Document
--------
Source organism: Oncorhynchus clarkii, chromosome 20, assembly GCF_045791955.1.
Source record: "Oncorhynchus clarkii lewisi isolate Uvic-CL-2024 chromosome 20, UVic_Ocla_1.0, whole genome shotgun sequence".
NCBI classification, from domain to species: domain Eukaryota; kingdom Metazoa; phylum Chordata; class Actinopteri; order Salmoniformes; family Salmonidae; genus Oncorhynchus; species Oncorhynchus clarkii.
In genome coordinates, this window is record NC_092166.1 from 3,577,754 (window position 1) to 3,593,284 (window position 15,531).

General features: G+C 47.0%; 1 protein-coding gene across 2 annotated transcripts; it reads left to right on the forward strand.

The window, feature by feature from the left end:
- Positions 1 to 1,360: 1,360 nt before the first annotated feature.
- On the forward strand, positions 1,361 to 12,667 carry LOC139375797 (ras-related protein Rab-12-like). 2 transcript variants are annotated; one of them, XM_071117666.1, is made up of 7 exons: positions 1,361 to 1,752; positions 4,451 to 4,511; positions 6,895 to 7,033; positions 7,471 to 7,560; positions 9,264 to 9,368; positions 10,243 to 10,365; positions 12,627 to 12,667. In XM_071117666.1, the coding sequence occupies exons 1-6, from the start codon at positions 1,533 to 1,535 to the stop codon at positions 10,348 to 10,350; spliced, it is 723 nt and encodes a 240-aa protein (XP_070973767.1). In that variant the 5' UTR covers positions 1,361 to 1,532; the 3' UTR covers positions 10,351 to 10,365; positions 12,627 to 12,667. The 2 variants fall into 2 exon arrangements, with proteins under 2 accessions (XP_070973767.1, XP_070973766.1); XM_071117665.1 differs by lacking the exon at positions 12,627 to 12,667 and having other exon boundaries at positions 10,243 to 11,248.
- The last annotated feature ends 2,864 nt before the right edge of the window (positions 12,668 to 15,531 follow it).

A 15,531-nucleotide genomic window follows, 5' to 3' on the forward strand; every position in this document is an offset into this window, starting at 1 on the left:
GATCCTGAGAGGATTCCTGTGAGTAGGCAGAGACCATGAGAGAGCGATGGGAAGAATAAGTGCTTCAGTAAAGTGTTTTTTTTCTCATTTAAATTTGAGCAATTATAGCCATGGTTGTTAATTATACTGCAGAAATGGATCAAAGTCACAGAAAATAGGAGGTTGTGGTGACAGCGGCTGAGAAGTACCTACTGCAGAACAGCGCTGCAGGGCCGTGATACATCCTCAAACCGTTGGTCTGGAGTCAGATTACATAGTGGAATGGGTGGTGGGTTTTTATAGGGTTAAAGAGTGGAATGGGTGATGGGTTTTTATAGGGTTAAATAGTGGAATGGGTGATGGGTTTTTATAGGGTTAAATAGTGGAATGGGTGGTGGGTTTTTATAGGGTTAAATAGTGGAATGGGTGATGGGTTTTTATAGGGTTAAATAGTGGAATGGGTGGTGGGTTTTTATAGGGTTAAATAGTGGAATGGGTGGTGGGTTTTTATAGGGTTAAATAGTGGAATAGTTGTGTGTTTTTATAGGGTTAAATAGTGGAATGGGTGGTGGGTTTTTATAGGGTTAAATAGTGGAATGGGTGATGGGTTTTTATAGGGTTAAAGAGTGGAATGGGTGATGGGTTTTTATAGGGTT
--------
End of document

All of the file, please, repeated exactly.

Source organism: Oncorhynchus clarkii, chromosome 20, assembly GCF_045791955.1.
Source record: "Oncorhynchus clarkii lewisi isolate Uvic-CL-2024 chromosome 20, UVic_Ocla_1.0, whole genome shotgun sequence".
NCBI classification, from domain to species: domain Eukaryota; kingdom Metazoa; phylum Chordata; class Actinopteri; order Salmoniformes; family Salmonidae; genus Oncorhynchus; species Oncorhynchus clarkii.
In genome coordinates, this window is record NC_092166.1 from 3,577,754 (window position 1) to 3,593,284 (window position 15,531).

General features: G+C 47.0%; 1 protein-coding gene across 2 annotated transcripts; it reads left to right on the forward strand.

The window, feature by feature from the left end:
- Positions 1 to 1,360: 1,360 nt before the first annotated feature.
- On the forward strand, positions 1,361 to 12,667 carry LOC139375797 (ras-related protein Rab-12-like). 2 transcript variants are annotated; one of them, XM_071117666.1, is made up of 7 exons: positions 1,361 to 1,752; positions 4,451 to 4,511; positions 6,895 to 7,033; positions 7,471 to 7,560; positions 9,264 to 9,368; positions 10,243 to 10,365; positions 12,627 to 12,667. In XM_071117666.1, the coding sequence occupies exons 1-6, from the start codon at positions 1,533 to 1,535 to the stop codon at positions 10,348 to 10,350; spliced, it is 723 nt and encodes a 240-aa protein (XP_070973767.1). In that variant the 5' UTR covers positions 1,361 to 1,532; the 3' UTR covers positions 10,351 to 10,365; positions 12,627 to 12,667. The 2 variants fall into 2 exon arrangements, with proteins under 2 accessions (XP_070973767.1, XP_070973766.1); XM_071117665.1 differs by lacking the exon at positions 12,627 to 12,667 and having other exon boundaries at positions 10,243 to 11,248.
- The last annotated feature ends 2,864 nt before the right edge of the window (positions 12,668 to 15,531 follow it).

A 15,531-nucleotide genomic window follows, 5' to 3' on the forward strand; every position in this document is an offset into this window, starting at 1 on the left:
GATCCTGAGAGGATTCCTGTGAGTAGGCAGAGACCATGAGAGAGCGATGGGAAGAATAAGTGCTTCAGTAAAGTGTTTTTTTTCTCATTTAAATTTGAGCAATTATAGCCATGGTTGTTAATTATACTGCAGAAATGGATCAAAGTCACAGAAAATAGGAGGTTGTGGTGACAGCGGCTGAGAAGTACCTACTGCAGAACAGCGCTGCAGGGCCGTGATACATCCTCAAACCGTTGGTCTGGAGTCAGATTACATAGTGGAATGGGTGGTGGGTTTTTATAGGGTTAAAGAGTGGAATGGGTGATGGGTTTTTATAGGGTTAAATAGTGGAATGGGTGATGGGTTTTTATAGGGTTAAATAGTGGAATGGGTGGTGGGTTTTTATAGGGTTAAATAGTGGAATGGGTGATGGGTTTTTATAGGGTTAAATAGTGGAATGGGTGGTGGGTTTTTATAGGGTTAAATAGTGGAATGGGTGGTGGGTTTTTATAGGGTTAAATAGTGGAATAGTTGTGTGTTTTTATAGGGTTAAATAGTGGAATGGGTGGTGGGTTTTTATAGGGTTAAATAGTGGAATGGGTGATGGGTTTTTATAGGGTTAAAGAGTGGAATGGGTGATGGGTTTTTATAGGGTT